Having a restricted 4-way or 8-way digital joystick for an arcade game is fine if the joystick is built into a game cabinet that plays only one game — 4-way for Pacman and 8-way for Super Cobra. But [Tinker_On_Steroids] wanted a joystick that could be restricted as either 4-way or 8-way for a cabinet that could play a multitude of games, and it had to switch from one type of restriction to the other automatically based on the selected game.
His digital joystick already came with a plate that can be mounted for either 4-way or 8-way restriction, but it has to be manually screwed in place for one or the other. He removed it and designed two 3D-printable parts, one that is to be mounted firmly to the bottom of the joystick and the other that rotates within the first one. Rotated in one orientation gives 4-way restriction and in the other orientation gives 8-way. That left only attaching a servo to do the rotation. The first video below shows mounting this all to the joystick and demoing the servo using a Teensy. The STL files for the parts are on his Thingiverse project page.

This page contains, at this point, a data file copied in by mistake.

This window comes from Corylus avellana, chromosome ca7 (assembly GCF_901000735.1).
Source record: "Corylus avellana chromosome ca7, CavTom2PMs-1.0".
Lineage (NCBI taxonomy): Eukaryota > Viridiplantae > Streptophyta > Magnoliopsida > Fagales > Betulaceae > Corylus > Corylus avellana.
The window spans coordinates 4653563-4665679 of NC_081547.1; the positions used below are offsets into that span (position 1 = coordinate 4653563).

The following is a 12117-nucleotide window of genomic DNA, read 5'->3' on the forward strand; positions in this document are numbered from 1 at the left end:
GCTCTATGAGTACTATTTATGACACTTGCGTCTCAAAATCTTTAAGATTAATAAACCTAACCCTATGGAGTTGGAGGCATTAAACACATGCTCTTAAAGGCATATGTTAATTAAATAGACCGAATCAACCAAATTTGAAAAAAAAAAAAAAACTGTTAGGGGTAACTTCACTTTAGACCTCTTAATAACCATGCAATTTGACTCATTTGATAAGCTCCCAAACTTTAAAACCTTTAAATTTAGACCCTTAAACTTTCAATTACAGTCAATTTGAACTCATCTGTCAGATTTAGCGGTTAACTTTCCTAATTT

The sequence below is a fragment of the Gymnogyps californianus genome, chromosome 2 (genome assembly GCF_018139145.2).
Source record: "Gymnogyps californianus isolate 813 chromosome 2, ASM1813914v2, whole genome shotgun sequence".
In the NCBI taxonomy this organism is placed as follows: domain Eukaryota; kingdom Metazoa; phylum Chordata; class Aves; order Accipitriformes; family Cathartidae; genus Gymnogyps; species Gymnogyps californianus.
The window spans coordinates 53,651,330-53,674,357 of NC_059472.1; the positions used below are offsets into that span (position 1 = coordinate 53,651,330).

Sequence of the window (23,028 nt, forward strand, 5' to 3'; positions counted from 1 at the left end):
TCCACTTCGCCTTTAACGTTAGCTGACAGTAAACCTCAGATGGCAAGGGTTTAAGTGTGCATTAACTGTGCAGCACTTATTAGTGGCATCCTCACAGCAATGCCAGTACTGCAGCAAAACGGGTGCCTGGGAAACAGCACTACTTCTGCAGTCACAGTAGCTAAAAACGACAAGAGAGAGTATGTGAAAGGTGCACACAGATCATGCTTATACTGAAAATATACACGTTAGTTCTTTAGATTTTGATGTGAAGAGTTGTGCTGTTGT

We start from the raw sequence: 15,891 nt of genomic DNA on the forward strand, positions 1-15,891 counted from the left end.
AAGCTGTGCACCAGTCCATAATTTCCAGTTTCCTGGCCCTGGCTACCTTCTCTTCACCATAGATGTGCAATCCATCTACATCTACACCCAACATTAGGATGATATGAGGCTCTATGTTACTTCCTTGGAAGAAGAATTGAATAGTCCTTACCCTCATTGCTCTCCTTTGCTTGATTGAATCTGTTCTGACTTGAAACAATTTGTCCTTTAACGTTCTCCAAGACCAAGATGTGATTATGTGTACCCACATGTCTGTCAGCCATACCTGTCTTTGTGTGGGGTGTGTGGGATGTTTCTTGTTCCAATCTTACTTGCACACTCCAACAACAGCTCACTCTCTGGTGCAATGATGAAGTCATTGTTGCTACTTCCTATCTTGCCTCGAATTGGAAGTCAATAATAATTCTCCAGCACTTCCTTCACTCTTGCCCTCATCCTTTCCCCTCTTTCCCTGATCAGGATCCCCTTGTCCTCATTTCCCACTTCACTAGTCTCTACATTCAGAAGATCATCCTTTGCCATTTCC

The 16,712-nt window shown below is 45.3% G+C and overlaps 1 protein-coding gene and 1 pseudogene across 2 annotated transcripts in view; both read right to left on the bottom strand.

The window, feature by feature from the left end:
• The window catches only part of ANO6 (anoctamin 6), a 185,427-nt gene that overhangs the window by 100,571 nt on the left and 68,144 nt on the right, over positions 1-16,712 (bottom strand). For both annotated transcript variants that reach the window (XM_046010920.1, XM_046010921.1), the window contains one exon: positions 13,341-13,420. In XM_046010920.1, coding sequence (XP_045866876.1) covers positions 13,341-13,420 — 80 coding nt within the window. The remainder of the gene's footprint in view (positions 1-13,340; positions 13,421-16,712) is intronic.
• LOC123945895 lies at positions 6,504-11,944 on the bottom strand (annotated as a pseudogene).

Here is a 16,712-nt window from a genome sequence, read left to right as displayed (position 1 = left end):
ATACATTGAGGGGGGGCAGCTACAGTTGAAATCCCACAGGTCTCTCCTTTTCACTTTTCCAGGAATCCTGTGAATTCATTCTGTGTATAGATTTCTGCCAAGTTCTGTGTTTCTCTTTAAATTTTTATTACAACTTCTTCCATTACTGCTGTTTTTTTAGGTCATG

He also shows a simple circuit board he made that has two buttons and two LEDs on it for connecting to the Teensy and controlling the servo. And as an added option he shows how to talk to the Teensy from his desktop computer through USB and control the servo that way. In the second video below he details all that and also does a walk-through of the code he wrote for the Teensy. On the Thingiverse page he provides only the hex file but it’s likely you’d write your own software for interfacing with a game anyway.
[Tinker_On_Steroids] isn’t the only one who’s had to modify joysticks to get good gameplay on the old games. [Chris Osborn] had to make a modern USB gamepad work with his Apple II to get around problems with his old Apple joystick. Or maybe your joystick is getting worn out and needs fixing as [Frenetic Rapport] did for his Nintendo 64.
Thanks to [EVR] for the tip.